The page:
A Thanksgiving Magic Trick – Pumpkin Seed Brittle

Pumpkin Seed Brittle











Some things that are made in the kitchen seem more like dangerous magic tricks to me than cooking.  Candy making definitely falls into that category.  You’ve got scary hot melted sugar that could turn on you at any second.  There are thermometers to be consulted.  Specific temperatures must be reached and, if you’re off by one or two degrees, you might as well dump everything in the trash.  For those reasons, and more, I’ve tended to avoid the hard core candy-making route.  Until this pre-Thanksgiving season.  I went all in.  I started out with homemade candy corn (Thank you Alton Brown), progressed to fudge (chocolate and maple), and this week, went straight to hard crack. Yup, that’s right – I made brittle.  Pumpkin seed brittle to be exact.  And it is fabulous.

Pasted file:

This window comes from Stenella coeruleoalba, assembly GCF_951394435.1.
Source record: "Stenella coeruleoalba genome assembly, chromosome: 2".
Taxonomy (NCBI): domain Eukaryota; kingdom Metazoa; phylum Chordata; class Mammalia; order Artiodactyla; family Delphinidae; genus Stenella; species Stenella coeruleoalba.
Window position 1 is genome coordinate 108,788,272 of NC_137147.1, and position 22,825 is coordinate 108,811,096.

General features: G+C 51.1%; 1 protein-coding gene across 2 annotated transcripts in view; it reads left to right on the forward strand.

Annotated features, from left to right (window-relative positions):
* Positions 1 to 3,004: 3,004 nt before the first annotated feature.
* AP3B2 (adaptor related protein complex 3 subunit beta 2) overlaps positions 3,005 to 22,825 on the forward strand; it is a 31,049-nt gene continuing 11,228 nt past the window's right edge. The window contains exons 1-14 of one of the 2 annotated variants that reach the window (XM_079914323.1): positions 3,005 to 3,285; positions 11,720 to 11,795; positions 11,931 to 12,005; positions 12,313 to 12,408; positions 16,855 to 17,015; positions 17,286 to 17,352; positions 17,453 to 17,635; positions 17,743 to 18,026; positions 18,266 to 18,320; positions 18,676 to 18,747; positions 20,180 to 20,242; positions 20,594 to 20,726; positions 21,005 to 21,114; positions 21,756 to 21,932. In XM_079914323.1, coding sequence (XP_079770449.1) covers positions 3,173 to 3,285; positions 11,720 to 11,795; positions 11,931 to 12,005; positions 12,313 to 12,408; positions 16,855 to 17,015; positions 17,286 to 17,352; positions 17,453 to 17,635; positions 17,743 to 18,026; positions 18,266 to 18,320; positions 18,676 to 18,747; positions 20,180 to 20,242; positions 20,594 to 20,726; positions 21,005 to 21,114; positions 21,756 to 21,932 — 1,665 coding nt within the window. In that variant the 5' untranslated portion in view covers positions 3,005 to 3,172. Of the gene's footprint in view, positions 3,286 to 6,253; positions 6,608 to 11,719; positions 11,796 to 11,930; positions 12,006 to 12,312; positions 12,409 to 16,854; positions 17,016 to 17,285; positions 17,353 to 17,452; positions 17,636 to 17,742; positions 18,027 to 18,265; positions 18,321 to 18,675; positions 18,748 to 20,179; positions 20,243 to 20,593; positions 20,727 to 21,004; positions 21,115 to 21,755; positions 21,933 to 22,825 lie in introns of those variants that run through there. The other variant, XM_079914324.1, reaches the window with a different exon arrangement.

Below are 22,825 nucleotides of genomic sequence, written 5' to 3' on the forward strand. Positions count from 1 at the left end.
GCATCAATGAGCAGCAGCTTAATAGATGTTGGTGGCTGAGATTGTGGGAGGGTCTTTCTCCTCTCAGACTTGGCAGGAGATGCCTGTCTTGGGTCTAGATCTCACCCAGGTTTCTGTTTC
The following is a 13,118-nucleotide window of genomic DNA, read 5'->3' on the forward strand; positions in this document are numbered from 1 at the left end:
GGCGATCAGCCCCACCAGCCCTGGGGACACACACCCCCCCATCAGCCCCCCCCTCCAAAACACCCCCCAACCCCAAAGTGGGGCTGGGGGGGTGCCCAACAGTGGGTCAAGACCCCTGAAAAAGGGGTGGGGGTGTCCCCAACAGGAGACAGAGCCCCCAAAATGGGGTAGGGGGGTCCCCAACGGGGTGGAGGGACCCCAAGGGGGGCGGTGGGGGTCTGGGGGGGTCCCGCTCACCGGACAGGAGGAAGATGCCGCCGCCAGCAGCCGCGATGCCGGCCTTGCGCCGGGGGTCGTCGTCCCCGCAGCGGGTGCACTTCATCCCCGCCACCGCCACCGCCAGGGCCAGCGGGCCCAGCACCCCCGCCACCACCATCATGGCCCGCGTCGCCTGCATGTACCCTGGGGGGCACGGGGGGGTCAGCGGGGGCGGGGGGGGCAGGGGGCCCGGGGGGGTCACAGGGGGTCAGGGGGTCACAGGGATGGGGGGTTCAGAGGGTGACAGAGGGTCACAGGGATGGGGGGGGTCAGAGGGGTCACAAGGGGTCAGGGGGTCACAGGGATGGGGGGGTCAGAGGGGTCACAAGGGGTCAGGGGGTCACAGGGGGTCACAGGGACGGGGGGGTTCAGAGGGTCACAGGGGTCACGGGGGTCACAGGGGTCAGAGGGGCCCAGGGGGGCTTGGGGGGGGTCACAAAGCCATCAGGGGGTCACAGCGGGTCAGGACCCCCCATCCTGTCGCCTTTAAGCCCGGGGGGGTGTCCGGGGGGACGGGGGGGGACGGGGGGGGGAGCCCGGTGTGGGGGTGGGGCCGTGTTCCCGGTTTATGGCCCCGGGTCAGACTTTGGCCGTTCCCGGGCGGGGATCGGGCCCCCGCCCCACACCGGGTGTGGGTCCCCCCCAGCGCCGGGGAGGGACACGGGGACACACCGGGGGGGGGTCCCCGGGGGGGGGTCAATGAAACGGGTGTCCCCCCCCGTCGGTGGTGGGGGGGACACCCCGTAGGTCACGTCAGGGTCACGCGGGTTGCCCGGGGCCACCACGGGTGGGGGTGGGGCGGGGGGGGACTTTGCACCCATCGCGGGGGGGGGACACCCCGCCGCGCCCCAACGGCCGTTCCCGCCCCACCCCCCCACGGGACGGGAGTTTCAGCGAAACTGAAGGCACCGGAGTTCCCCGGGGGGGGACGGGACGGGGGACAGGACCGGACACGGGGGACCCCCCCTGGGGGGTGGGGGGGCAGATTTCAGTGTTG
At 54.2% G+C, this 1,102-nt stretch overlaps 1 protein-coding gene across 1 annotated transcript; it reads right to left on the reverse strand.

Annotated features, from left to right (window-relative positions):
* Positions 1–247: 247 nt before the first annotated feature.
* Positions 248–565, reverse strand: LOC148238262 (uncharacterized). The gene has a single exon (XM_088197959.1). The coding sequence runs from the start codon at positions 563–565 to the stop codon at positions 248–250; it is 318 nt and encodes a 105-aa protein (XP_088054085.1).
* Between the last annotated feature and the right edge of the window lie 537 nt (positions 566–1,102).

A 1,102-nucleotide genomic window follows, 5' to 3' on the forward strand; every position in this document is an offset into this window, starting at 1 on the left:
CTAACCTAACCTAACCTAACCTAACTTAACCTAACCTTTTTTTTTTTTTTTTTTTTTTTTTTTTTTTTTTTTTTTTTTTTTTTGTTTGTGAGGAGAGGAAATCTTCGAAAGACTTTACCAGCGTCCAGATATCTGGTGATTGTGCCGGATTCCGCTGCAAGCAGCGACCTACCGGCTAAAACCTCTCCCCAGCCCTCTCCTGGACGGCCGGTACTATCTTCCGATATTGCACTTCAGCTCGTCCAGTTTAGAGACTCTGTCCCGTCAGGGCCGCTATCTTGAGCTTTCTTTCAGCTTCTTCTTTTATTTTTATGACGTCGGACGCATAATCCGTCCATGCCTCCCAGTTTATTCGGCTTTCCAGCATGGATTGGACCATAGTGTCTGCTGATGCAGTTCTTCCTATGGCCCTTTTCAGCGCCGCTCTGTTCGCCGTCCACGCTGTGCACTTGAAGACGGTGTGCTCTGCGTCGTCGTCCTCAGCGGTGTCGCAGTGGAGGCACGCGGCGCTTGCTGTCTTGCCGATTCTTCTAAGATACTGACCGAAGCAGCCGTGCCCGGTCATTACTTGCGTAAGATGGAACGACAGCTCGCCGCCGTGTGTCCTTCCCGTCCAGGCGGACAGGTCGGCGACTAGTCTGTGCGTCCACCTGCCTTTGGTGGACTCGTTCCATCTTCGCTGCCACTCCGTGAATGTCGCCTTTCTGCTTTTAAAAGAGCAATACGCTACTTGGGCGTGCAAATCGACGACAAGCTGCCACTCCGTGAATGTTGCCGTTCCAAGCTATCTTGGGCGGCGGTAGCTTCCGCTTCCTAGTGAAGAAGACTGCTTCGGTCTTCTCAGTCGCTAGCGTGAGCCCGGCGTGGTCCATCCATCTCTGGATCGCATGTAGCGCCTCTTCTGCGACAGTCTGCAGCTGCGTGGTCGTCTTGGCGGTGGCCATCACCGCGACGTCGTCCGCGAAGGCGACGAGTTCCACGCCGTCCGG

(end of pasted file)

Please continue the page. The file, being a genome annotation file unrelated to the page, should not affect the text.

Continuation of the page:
Now wait.  Stop.  Breathe.  You can do this – I promise.  You don’t need a lot of fancy equipment.  You will need a candy thermometer, but you can pick those up at most grocery stores.  You don’t need a lot of fancy technique.  What you do need is a bit of time where you can focus and the ability to prep in advance.

Prep is in fact the key here.  Get all your equipment ready to go.  Get all your ingredients measured out and ready to go.  Read through your recipe a bunch of times so that you have an idea of where you’re headed and I promise, you’ve got this.

The recipe is based on a nut brittle recipe from Chocolates and Confections, with a few minor tweaks.  Try it and you too can feel like a culinary magician.


  • 16 oz. (2 cups) white granulated sugar
  • 4 oz.  (1/2 cup) water
  • 12 oz. (1 cup) light corn syrup
  • 16 oz. raw shelled pumpkin seeds
  • 1 teaspoon fine sea salt
  • 1 tablespoon unsalted butter, at room temperature
  • 2 teaspoons vanilla
  • 1 1/2 teaspoon baking soda

Equipment:  4 quart saucepan, candy thermometer, parchment paper or silpat sheet, half sheet pan or rimmed cookie sheet.  An offset spatula and a silicone spatula are helpful but not necessary.